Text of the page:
|Council Edition 2000||
|First Quarter Edition 2000|
Proposed Constitutional Amendments|
President's Message (Maile Bay)
Hawaii Elections Project (HEP) Has a New Executive Director
League's DV Studies Makes Headlines
Lighting the Candles to Peace
Millenium Anniversary to Remember (Anne Stokely)
On the Home Front (Honolulu)
On the Home Front - Big Island
On the Home Front - Kauai
Constitutional Amendment to Eliminate Unfair Provision
National Coalition Launches GreedyTV.org Campaign
Constitutional Amendment to Eliminate Unfair ProvisionSpecial Legislative Session Corrects Error
It took a great deal of commitment and hard work, but a loose coalition of various organizations and individuals managed to convince the reluctant top leadership of both houses of the legislature that a provision in the state constitution which is unfair to challengers in post-reapportionment elections must be corrected before the 2002 Elections.
To complicate matters, or maybe to the mutual benefit of both causes, as decision crunch time was a few days away, complaints about problems with the Privacy of Health information law enacted in the 2000 session surfaced. It didn't take much discussion to determine that this needed to be addressed immediately, not with the path for a special session paved by supporters of the constitutional amendment. Could this have been beneficial for the legislators themselves? The citizens had already accepted the need for a special session, so the Legislators were spared the public criticism that they undoubtedly would have had to endure under other circumstances.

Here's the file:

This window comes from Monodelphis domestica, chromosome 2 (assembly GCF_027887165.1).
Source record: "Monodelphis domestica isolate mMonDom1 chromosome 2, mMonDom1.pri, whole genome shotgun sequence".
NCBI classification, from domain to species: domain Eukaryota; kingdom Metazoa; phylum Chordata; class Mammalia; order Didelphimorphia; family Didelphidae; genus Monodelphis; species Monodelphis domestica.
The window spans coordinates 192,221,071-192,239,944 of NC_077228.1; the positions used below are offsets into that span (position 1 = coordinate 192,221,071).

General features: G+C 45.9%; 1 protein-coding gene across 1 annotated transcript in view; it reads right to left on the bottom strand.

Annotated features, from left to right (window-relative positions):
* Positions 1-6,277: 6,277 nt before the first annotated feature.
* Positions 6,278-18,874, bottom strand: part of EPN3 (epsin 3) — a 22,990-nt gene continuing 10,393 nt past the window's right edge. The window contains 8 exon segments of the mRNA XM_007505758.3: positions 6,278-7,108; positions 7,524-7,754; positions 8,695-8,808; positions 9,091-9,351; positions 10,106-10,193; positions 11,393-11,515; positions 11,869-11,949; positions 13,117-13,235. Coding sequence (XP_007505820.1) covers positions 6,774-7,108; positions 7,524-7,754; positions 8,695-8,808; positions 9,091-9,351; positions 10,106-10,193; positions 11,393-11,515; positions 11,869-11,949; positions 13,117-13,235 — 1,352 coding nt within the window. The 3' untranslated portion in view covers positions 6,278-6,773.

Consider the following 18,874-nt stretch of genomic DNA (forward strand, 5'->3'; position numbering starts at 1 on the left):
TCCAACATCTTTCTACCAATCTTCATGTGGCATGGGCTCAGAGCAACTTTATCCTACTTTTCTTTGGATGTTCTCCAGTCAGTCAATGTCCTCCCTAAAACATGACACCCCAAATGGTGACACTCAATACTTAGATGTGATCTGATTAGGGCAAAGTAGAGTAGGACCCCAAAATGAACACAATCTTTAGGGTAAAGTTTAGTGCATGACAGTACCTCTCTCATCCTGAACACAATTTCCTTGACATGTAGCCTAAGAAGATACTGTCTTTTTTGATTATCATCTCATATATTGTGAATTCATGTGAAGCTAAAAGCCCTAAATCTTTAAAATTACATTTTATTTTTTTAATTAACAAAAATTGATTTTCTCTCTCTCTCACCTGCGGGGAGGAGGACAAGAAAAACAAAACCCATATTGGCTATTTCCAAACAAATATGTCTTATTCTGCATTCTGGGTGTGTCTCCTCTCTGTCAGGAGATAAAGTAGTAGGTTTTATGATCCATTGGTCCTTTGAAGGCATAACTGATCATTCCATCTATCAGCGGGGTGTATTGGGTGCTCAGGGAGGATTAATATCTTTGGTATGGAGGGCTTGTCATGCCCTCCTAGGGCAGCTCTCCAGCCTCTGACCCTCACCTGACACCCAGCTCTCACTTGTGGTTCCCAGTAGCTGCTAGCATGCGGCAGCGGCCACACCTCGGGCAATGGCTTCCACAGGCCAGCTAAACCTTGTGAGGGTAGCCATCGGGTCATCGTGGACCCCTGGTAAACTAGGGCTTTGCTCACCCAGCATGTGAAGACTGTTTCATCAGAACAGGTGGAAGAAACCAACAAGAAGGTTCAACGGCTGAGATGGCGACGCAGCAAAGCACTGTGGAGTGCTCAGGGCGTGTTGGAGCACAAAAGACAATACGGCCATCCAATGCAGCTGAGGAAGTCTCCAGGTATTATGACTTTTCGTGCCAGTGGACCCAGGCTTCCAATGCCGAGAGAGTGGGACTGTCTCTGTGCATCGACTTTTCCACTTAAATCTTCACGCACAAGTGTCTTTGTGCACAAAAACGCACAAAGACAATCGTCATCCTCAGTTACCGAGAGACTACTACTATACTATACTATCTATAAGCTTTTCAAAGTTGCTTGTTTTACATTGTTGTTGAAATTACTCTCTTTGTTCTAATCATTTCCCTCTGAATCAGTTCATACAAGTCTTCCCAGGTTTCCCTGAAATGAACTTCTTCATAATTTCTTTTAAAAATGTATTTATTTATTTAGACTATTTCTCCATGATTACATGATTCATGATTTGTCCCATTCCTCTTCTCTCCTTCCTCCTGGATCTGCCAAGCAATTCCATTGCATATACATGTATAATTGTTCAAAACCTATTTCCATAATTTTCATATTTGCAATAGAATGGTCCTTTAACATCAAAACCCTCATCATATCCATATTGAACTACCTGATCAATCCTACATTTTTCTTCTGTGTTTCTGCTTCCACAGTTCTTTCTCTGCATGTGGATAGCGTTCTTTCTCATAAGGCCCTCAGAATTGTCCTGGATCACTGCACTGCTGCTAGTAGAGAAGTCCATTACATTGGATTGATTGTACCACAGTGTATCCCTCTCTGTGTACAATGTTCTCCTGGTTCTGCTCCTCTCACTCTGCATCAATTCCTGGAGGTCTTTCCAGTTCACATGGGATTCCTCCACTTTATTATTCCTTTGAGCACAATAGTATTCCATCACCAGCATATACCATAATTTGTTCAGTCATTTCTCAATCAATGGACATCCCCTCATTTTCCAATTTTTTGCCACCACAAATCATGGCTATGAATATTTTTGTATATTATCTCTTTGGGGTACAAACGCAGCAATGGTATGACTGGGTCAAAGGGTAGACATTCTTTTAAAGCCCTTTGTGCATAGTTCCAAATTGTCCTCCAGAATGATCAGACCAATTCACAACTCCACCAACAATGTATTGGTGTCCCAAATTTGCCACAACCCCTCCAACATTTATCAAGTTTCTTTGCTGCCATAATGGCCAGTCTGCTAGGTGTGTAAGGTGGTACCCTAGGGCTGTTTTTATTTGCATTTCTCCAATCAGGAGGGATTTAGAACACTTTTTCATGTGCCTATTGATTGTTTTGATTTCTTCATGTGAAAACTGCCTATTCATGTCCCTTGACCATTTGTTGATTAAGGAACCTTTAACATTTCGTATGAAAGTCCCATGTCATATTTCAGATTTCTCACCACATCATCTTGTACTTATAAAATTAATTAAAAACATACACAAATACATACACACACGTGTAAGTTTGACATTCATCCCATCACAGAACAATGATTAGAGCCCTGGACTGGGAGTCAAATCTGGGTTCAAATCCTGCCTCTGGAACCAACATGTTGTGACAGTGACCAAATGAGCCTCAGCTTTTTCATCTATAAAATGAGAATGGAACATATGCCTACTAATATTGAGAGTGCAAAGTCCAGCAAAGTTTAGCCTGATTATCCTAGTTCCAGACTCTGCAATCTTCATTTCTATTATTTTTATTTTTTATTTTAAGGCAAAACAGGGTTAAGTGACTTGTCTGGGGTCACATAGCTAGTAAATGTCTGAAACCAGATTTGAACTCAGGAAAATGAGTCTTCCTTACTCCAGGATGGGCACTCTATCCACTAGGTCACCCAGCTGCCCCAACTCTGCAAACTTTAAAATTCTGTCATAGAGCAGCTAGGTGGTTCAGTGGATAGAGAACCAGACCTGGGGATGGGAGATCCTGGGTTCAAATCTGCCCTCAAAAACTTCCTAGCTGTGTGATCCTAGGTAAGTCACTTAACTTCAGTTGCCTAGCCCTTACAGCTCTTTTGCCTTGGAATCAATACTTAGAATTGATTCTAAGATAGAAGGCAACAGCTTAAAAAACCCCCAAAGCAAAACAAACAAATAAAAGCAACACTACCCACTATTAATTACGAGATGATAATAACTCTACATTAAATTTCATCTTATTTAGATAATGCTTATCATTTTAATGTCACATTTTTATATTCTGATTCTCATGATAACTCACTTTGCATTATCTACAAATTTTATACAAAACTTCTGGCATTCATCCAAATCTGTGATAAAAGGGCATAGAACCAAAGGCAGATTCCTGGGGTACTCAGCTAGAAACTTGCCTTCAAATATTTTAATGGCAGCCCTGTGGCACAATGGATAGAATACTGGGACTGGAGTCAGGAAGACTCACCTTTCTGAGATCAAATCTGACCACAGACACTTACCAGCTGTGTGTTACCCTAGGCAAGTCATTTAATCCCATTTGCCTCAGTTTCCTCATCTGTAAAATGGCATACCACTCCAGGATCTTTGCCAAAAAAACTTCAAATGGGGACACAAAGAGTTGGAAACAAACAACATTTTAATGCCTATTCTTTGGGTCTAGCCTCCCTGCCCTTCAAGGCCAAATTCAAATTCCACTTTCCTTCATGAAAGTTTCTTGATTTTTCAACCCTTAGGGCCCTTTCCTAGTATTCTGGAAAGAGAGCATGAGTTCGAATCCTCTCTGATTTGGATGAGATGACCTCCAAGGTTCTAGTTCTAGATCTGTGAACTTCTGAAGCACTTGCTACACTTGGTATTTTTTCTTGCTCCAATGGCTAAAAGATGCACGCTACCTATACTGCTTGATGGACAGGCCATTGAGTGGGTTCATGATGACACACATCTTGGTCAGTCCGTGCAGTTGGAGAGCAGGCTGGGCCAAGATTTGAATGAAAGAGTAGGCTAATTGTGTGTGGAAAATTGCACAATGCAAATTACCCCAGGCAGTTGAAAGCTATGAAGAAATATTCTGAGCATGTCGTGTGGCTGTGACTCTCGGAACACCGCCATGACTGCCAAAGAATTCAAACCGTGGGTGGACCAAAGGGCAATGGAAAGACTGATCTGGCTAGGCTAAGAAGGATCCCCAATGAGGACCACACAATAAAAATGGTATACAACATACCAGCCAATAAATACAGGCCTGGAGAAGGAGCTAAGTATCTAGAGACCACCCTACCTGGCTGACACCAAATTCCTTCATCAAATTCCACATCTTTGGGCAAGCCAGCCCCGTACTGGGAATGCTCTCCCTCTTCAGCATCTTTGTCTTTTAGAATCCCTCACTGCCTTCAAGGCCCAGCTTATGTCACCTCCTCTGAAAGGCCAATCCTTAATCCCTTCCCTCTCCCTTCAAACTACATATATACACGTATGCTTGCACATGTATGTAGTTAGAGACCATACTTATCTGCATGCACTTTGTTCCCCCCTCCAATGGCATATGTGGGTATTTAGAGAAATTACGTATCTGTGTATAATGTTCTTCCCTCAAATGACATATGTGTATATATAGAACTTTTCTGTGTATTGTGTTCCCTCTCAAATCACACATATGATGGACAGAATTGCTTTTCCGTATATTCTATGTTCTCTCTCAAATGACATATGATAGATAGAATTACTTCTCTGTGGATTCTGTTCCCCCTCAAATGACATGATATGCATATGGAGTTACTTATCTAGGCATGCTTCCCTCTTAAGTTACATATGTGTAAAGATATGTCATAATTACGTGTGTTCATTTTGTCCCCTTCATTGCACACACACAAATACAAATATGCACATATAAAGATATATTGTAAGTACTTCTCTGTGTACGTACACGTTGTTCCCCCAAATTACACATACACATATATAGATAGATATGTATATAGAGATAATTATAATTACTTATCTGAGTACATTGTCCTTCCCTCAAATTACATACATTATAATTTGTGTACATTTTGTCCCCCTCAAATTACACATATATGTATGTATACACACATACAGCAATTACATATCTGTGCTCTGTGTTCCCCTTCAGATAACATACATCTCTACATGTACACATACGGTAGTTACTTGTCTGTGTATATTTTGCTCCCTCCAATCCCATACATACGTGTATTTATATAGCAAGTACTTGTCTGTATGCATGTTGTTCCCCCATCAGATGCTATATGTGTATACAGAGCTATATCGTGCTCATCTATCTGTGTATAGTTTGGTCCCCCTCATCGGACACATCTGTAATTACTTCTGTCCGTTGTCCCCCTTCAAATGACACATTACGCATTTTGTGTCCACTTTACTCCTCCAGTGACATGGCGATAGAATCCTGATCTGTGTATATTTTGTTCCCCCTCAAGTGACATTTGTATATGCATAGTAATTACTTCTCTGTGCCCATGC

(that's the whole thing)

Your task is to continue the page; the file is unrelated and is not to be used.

On August 7, the Special Session of the Legislature convened to address the two issues. League and Common Cause were invited to testify before a pre-session briefing together with the Attorney General's Office and the Elections Office before the House and Senate Judiciary Committees. Then on August 7, hearings were held separately by both Judiciary Committees and the bills went through the normal legislative processes and culminated in the final reading on August 22.
The effort put into the call for a special session to correct the problem was a good example of democracy in action. What started with a small group representing a few organizations attracted active supporters and showed how a mobilized. public can persuade our decision makers to act. It was an effort that spanned several months. We held many meetings to discuss the problem, develop strategy, to assign responsibilities, etc. We spent May, June and July sending speakers to Neighborhood Boards to get their support in adopting a resolution calling for a special session. We talked to senators to get their signatures on support statements. We wrote letters to the newspapers, held press conferences, wrote letters to neighborhood board members to counter arguments advanced by the leadership of both houses against a special session. Many neighborhood chairs and other members wrote individual letters to both the House Speaker and the Senate President plus their own representatives. We received the advice and help of several attorneys who specialize in constitutional law. Senator Ihara was able to get the help of three renowned mainland attorneys.
Now our task is to motivate our voters to ratify this amendment. I don't expect voters to vote against it, but because the affirmative votes must equal at least 50% of all ballots cast in the election, we need to remind voters not to neglect voting on the question on the ballot. Remember that a blank ballot means a "no" vote.
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